Matt Rhule has been on the radar of NFL organizations for quite some time now. So much so that he drew serious interest from the Colts even after his first season trying to turn things around at Baylor following a 1-11 season.
Now in year three, and in the midst of one of the most impressive turnarounds in recent college football history, Rhule has led the Baylor program to being just a play away from earning an appearance in the college football playoff.
While the college coaching carousel has slowed to a halt, there is always the possibility of guys leaving for NFL opportunities, and Rhule has worked himself towards the top of the wish list of many NFL front office decision makers with his success at Temple and in Waco, coupled with his NFL coaching experience as an assistant.
On Adam Schefter’s podcast, Rhule talked candidly about the mutual interest between himself and NFL jobs, and what an opportunity would have to look like for him to consider leaving for the league.
“I’m not dumb, or naive enough to to say that I would never be an NFL coach. I just think that I have such an unbelievable situation here that it would have to be next to perfect, and even then it would be hard for me to do.”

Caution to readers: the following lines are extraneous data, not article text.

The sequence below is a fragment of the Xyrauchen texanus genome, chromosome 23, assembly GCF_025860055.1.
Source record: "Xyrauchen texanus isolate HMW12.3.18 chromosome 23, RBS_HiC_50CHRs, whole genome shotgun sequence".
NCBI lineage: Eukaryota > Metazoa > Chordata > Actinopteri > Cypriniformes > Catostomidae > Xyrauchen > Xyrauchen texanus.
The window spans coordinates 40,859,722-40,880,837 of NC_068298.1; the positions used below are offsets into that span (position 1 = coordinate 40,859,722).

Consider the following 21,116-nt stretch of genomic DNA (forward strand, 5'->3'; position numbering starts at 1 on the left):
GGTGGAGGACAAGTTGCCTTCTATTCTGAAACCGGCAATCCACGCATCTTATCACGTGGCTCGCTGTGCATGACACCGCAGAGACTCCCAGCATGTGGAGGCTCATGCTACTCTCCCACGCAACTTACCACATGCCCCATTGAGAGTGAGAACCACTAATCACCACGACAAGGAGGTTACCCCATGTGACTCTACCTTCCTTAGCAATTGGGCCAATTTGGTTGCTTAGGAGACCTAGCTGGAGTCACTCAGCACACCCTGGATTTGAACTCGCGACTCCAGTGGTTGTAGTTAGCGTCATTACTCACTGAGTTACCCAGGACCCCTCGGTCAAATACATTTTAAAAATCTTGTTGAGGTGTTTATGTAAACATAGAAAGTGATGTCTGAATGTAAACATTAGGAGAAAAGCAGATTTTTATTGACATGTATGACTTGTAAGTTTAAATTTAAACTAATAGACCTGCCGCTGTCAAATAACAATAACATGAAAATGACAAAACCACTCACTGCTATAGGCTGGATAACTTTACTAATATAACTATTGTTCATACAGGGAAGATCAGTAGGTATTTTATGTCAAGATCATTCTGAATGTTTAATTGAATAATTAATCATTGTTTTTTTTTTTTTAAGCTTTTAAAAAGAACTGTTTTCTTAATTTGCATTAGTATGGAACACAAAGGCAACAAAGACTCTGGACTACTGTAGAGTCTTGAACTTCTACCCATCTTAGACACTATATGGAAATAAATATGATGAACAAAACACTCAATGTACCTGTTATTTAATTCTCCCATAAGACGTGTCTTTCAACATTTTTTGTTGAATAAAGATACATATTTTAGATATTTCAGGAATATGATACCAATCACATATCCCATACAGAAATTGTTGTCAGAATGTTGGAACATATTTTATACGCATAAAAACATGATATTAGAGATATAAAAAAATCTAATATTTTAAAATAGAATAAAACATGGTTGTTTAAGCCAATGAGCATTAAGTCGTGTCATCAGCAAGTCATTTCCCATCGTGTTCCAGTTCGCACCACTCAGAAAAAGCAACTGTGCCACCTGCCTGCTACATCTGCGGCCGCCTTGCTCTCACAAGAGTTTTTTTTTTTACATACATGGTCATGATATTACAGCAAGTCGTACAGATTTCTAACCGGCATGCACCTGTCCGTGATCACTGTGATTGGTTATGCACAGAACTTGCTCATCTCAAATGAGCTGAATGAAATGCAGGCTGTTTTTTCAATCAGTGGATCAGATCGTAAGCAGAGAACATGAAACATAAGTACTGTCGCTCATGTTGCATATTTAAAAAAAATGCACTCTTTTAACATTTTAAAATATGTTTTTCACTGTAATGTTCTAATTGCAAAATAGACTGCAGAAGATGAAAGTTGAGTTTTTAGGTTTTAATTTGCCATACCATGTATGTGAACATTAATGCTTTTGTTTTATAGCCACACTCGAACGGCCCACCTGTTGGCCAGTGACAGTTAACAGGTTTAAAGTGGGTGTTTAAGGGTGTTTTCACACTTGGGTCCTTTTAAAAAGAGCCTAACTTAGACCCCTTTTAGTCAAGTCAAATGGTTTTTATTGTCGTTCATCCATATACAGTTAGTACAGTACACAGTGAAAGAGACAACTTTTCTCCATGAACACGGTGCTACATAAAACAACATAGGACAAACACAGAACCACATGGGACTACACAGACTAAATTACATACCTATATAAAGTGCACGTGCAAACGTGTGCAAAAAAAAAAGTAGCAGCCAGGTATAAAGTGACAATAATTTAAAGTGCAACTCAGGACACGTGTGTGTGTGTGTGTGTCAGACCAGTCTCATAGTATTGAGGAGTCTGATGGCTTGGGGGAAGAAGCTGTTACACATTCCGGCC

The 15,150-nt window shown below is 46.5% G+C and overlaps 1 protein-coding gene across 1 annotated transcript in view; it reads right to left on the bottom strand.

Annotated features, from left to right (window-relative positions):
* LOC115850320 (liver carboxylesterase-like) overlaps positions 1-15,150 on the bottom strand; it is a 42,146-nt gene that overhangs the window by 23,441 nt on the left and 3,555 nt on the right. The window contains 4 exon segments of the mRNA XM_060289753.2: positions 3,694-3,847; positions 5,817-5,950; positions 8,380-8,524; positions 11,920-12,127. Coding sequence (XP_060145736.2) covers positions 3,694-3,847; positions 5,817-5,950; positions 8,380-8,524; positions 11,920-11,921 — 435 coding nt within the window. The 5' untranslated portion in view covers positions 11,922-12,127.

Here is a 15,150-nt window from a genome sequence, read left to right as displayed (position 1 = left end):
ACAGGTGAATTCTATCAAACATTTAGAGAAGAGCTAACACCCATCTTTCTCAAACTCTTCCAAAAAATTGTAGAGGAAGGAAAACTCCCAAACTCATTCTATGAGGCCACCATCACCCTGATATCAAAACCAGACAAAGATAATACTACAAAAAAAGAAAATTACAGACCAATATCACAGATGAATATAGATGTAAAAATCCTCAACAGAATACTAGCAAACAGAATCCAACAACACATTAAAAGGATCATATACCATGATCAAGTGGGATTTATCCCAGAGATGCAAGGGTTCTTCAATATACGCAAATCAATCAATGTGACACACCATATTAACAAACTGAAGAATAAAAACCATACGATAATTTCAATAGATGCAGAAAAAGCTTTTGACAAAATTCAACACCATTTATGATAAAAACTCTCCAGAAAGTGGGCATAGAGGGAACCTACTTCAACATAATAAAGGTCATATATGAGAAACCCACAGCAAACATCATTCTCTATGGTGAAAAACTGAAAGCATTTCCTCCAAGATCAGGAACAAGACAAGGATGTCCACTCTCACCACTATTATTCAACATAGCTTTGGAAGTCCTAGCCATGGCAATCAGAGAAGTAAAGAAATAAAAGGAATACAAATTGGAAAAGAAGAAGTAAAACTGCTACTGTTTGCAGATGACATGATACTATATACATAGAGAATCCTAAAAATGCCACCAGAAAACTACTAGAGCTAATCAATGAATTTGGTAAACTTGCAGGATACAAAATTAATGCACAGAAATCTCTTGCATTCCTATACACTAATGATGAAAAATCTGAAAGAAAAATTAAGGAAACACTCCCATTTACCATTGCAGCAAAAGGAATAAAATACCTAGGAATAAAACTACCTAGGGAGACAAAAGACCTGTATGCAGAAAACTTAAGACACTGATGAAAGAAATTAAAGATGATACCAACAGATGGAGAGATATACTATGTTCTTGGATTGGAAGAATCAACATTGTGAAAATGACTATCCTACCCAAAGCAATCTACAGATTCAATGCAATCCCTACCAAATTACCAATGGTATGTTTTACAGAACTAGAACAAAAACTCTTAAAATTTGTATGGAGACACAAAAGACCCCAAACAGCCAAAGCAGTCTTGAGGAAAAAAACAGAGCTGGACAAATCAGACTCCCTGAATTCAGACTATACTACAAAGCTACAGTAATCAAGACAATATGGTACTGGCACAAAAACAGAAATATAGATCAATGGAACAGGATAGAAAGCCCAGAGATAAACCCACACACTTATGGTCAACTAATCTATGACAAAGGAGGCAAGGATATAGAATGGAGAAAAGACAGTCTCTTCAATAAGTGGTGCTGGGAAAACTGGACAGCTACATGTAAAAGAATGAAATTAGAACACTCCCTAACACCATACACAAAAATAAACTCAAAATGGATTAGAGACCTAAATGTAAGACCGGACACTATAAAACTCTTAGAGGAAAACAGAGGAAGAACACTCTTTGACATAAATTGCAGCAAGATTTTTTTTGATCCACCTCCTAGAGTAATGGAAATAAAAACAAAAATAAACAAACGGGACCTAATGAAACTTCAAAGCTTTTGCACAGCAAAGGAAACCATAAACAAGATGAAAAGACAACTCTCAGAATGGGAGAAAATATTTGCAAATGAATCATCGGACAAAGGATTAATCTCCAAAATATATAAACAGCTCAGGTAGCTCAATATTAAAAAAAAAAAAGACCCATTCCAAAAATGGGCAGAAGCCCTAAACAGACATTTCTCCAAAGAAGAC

Rhule then made a point that he’s a believer in “never saying never,” and that just like he encourages guys who are considering declaring early for the NFL Draft to explore all possible options, he believes he needs to do the same.
“I’m really content with where we are, and I think that we can be even better in the coming years. So it would have to be one of those idyllic situations where you feel like, ‘Hey, I can not just go here and win. I can win at a high level for a sustained amount of time in order for me to ever leave here.”
Asked what that NFL situation would have to look like for him to consider leaving, Rhule responded:
“I think A) you need to have a quarterback, and B) you need to have alignment.”
“I don’t think that I would ever want to see myself or any coach in a situation where you’re just subcontracted out for you X’s and O’s knowledge. The teams that have won in college football, the Nick Saban’s the Dabo Swinney’s – and the people that win in pro football in the Mike Tomlin’s and Bill Belichick’s, they run a complete and total program. And everybody, they have different responsibilities, but everybody’s aligned to the same vision.”
“I think what you see when you see coaches coming in and getting fired in college and in the pros after two years, or after a year, that just means that the coach was brought in for his X’s and O’s. He was brought in for his play calling, and that to me is not a recipe for success.”
Hear more from Rhule on Schefter’s podcast below.